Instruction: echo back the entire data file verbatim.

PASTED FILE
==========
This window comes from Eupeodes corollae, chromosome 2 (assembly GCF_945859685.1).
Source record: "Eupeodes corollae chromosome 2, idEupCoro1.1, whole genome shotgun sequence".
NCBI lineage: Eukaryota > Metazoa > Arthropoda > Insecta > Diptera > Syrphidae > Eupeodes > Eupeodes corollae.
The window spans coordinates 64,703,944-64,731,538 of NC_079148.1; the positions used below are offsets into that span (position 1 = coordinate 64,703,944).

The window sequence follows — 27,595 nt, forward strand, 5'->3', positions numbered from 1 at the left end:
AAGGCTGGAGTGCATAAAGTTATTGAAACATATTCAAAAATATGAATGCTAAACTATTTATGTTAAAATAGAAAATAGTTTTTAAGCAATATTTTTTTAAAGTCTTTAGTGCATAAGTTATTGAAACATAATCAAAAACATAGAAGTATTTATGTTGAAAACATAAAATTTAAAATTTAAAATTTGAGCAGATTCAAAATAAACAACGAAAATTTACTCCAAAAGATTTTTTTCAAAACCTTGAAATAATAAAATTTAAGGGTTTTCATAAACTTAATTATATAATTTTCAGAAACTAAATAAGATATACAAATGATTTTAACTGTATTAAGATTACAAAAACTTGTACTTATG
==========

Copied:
This window comes from Eupeodes corollae, chromosome 2 (assembly GCF_945859685.1).
Source record: "Eupeodes corollae chromosome 2, idEupCoro1.1, whole genome shotgun sequence".
NCBI lineage: Eukaryota > Metazoa > Arthropoda > Insecta > Diptera > Syrphidae > Eupeodes > Eupeodes corollae.
The window spans coordinates 64,703,944-64,731,538 of NC_079148.1; the positions used below are offsets into that span (position 1 = coordinate 64,703,944).

The window sequence follows — 27,595 nt, forward strand, 5'->3', positions numbered from 1 at the left end:
AAGGCTGGAGTGCATAAAGTTATTGAAACATATTCAAAAATATGAATGCTAAACTATTTATGTTAAAATAGAAAATAGTTTTTAAGCAATATTTTTTTAAAGTCTTTAGTGCATAAGTTATTGAAACATAATCAAAAACATAGAAGTATTTATGTTGAAAACATAAAATTTAAAATTTAAAATTTGAGCAGATTCAAAATAAACAACGAAAATTTACTCCAAAAGATTTTTTTCAAAACCTTGAAATAATAAAATTTAAGGGTTTTCATAAACTTAATTATATAATTTTCAGAAACTAAATAAGATATACAAATGATTTTAACTGTATTAAGATTACAAAAACTTGTACTTATG